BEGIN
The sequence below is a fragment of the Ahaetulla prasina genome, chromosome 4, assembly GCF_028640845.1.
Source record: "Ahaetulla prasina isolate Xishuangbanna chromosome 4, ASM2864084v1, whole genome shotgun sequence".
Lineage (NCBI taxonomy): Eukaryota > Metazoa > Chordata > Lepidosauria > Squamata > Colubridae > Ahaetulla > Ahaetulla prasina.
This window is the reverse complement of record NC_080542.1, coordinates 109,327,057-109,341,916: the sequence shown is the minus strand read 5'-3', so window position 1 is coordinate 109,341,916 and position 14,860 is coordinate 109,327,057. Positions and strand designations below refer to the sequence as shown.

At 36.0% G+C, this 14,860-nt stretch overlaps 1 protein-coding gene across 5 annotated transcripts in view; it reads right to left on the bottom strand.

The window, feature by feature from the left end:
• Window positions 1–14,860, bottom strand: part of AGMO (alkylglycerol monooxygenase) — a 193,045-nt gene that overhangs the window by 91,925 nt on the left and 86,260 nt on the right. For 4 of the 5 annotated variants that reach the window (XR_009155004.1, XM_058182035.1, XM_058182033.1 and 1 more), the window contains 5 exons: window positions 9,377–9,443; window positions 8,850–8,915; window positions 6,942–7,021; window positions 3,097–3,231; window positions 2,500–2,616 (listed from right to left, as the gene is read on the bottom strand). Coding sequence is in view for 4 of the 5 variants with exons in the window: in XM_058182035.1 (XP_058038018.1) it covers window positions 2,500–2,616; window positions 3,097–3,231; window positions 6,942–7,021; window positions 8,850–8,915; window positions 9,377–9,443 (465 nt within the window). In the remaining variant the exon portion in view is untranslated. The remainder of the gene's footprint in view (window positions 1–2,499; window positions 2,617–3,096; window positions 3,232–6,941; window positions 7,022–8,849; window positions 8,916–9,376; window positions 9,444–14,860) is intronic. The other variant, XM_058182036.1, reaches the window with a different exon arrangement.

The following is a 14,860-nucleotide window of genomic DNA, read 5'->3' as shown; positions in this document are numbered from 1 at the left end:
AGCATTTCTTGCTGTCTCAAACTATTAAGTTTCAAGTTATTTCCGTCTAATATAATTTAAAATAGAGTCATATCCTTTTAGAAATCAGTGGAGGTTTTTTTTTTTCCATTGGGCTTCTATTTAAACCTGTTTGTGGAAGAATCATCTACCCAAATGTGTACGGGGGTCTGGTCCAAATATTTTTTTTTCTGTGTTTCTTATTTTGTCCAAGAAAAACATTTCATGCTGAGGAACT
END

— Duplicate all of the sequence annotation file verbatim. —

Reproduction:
The sequence below is a fragment of the Ahaetulla prasina genome, chromosome 4, assembly GCF_028640845.1.
Source record: "Ahaetulla prasina isolate Xishuangbanna chromosome 4, ASM2864084v1, whole genome shotgun sequence".
Lineage (NCBI taxonomy): Eukaryota > Metazoa > Chordata > Lepidosauria > Squamata > Colubridae > Ahaetulla > Ahaetulla prasina.
This window is the reverse complement of record NC_080542.1, coordinates 109,327,057-109,341,916: the sequence shown is the minus strand read 5'-3', so window position 1 is coordinate 109,341,916 and position 14,860 is coordinate 109,327,057. Positions and strand designations below refer to the sequence as shown.

At 36.0% G+C, this 14,860-nt stretch overlaps 1 protein-coding gene across 5 annotated transcripts in view; it reads right to left on the bottom strand.

The window, feature by feature from the left end:
• Window positions 1–14,860, bottom strand: part of AGMO (alkylglycerol monooxygenase) — a 193,045-nt gene that overhangs the window by 91,925 nt on the left and 86,260 nt on the right. For 4 of the 5 annotated variants that reach the window (XR_009155004.1, XM_058182035.1, XM_058182033.1 and 1 more), the window contains 5 exons: window positions 9,377–9,443; window positions 8,850–8,915; window positions 6,942–7,021; window positions 3,097–3,231; window positions 2,500–2,616 (listed from right to left, as the gene is read on the bottom strand). Coding sequence is in view for 4 of the 5 variants with exons in the window: in XM_058182035.1 (XP_058038018.1) it covers window positions 2,500–2,616; window positions 3,097–3,231; window positions 6,942–7,021; window positions 8,850–8,915; window positions 9,377–9,443 (465 nt within the window). In the remaining variant the exon portion in view is untranslated. The remainder of the gene's footprint in view (window positions 1–2,499; window positions 2,617–3,096; window positions 3,232–6,941; window positions 7,022–8,849; window positions 8,916–9,376; window positions 9,444–14,860) is intronic. The other variant, XM_058182036.1, reaches the window with a different exon arrangement.

The following is a 14,860-nucleotide window of genomic DNA, read 5'->3' as shown; positions in this document are numbered from 1 at the left end:
AGCATTTCTTGCTGTCTCAAACTATTAAGTTTCAAGTTATTTCCGTCTAATATAATTTAAAATAGAGTCATATCCTTTTAGAAATCAGTGGAGGTTTTTTTTTTTCCATTGGGCTTCTATTTAAACCTGTTTGTGGAAGAATCATCTACCCAAATGTGTACGGGGGTCTGGTCCAAATATTTTTTTTTCTGTGTTTCTTATTTTGTCCAAGAAAAACATTTCATGCTGAGGAACT